People of Tipperary urged to reduce their water usage
30 August 2022
Uisce Éireann is urging the people of Tipperary to continue making every effort to conserve water as drought conditions are causing a severe depletion of water supplies.
Areas under severe pressure include Carrick on Suir (Crotty’s Lake Supply), Coalbrook, Tullohea, Kilcash, Dualla, Commons, Glengar, Templemore and Templetoughy. We are also experiencing issues on part of the Fethard Regional Supply network where some customers have reduced pressure and intermittent supply including Moglass, Arbourhill, Killenaule and Ballinure.
The public right across Tipperary is being asked to:
- Avoid power washing and keep the garden hose in the shed
- Take shorter showers and refrain from baths unless absolutely necessary
- Check for leaks on outdoor taps or troughs as these can lead to large losses of treated water
- Remember that paddling pools and swimming pools can use huge volumes of water so please refrain from using at this time and if already filled consider reusing the water for the garden or cleaning the car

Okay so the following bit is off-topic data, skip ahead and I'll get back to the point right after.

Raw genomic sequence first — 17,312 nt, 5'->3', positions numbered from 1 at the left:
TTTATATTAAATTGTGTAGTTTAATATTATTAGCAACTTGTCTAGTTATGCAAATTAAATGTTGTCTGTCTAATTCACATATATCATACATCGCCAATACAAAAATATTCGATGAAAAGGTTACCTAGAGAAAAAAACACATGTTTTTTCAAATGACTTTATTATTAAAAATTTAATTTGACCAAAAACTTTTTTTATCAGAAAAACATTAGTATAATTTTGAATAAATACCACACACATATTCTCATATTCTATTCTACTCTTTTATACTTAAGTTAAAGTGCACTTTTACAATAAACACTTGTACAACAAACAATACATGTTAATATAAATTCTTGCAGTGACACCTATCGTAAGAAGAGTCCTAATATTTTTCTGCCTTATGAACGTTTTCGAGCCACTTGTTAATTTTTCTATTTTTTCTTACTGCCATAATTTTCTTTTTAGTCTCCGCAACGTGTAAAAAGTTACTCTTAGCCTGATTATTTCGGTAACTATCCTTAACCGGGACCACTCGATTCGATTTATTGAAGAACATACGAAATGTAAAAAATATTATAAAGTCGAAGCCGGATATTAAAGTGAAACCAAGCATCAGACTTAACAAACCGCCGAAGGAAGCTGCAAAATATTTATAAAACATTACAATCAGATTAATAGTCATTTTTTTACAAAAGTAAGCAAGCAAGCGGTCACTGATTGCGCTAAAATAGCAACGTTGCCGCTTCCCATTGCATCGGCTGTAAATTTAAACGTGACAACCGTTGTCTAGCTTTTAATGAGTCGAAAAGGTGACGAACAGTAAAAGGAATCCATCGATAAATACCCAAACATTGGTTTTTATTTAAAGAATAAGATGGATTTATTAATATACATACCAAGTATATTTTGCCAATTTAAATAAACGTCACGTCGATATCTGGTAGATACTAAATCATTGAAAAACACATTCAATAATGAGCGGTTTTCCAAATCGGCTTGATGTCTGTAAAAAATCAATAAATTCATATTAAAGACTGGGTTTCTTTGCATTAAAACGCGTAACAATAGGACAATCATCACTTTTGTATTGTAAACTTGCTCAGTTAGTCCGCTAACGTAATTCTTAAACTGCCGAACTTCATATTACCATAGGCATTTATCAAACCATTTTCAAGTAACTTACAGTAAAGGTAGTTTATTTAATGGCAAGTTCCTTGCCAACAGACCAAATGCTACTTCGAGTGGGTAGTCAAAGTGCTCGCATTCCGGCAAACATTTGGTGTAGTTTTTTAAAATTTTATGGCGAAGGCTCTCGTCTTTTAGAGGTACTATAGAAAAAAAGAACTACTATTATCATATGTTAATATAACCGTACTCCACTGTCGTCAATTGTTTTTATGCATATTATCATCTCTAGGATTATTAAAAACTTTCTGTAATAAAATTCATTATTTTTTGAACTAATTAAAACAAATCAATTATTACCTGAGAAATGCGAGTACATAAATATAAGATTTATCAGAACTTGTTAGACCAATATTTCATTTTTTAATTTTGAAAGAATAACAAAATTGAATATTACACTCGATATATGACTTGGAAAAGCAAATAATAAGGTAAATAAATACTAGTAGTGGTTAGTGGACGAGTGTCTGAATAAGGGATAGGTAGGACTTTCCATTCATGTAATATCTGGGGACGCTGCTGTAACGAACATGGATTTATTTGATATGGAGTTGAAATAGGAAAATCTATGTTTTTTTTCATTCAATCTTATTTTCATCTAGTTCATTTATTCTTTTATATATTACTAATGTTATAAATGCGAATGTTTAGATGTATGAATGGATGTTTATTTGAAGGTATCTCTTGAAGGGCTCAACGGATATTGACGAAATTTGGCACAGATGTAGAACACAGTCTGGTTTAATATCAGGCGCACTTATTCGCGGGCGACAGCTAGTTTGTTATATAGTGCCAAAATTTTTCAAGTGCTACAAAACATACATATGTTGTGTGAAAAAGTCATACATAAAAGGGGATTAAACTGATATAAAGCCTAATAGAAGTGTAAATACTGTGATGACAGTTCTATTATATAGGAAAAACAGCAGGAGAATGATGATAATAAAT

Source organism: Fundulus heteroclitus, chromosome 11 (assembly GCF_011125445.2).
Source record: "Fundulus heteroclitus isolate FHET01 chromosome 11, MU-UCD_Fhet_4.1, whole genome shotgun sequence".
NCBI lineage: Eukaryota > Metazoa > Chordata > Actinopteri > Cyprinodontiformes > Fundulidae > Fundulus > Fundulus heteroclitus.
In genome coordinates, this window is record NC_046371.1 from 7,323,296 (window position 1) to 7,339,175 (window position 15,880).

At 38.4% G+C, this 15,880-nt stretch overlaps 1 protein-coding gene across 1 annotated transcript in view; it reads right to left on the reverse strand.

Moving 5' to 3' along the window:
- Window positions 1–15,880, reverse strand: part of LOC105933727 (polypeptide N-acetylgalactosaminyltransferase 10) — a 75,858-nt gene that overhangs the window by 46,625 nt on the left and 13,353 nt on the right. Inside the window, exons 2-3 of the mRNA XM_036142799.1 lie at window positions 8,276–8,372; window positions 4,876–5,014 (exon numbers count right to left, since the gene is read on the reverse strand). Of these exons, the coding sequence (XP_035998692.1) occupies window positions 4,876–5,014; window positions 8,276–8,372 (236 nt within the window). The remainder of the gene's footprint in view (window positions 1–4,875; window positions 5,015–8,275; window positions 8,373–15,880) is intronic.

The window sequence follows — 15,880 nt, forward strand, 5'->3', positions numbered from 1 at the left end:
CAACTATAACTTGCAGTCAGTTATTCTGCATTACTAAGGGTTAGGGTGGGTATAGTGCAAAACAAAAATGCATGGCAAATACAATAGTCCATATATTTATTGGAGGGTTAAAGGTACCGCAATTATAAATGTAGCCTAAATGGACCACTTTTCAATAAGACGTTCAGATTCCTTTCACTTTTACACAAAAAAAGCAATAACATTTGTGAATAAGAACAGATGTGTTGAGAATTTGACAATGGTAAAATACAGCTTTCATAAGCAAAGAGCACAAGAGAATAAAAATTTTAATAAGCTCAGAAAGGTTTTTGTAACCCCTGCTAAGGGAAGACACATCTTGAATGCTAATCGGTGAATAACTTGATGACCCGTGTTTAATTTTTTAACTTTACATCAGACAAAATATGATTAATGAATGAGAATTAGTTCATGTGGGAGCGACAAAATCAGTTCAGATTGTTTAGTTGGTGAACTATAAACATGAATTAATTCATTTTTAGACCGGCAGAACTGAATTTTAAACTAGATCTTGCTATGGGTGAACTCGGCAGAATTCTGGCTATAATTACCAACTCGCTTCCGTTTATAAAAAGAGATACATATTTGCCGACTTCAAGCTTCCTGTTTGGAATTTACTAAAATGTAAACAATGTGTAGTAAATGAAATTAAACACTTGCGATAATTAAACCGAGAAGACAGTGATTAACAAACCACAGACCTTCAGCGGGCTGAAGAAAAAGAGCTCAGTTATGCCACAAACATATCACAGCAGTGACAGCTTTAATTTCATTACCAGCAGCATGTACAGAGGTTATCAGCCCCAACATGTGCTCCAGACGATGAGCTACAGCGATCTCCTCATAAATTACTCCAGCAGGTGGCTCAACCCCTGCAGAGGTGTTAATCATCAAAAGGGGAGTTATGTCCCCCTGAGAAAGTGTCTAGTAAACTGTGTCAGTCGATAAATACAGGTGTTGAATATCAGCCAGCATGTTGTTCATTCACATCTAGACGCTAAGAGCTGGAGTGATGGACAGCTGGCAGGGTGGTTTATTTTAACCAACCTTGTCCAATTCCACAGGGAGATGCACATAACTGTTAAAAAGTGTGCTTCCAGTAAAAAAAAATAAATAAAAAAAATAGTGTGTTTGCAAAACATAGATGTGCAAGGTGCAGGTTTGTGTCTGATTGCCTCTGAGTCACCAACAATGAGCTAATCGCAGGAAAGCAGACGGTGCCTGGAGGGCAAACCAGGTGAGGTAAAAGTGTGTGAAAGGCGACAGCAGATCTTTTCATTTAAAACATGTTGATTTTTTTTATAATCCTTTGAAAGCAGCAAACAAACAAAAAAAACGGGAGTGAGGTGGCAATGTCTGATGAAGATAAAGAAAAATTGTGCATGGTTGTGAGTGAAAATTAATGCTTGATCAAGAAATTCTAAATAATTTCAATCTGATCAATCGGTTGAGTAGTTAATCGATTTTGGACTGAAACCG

- Report any visible leaks on the public network to Uisce Éireann at water.ie or call 1800 278 278.
Where householders experience very low flow or pressure, lower than neighbouring properties, they may have a service pipe leak. Uisce Éireann’s First-Fix-Free Scheme can help with the location and repair of external leaks. Details at www.water.ie or call 1800 278 278
Speaking about the urgent need to conserve water, Uisce Éireann’s Operations Lead, Colin Cunningham advised: “We are appealing to residents, businesses and the farming community in Tipperary to reduce their water usage as the situation worsens. We are asking people to be sensible about how they use their water so that we have enough for everyone during the daytime and that the businesses of Tipperary can continue to operate as normal.
“Higher than normal water demands can cause network performance issues in localised areas on schemes. High usage can lead to pressure reduction and intermittent supply. One such area is parts of the Fethard Regional scheme; namely Moglass, Arbourhill, Killenaule and Ballinure. Any reduction customers can make in their usage can collectively result in major improvements for all customers.”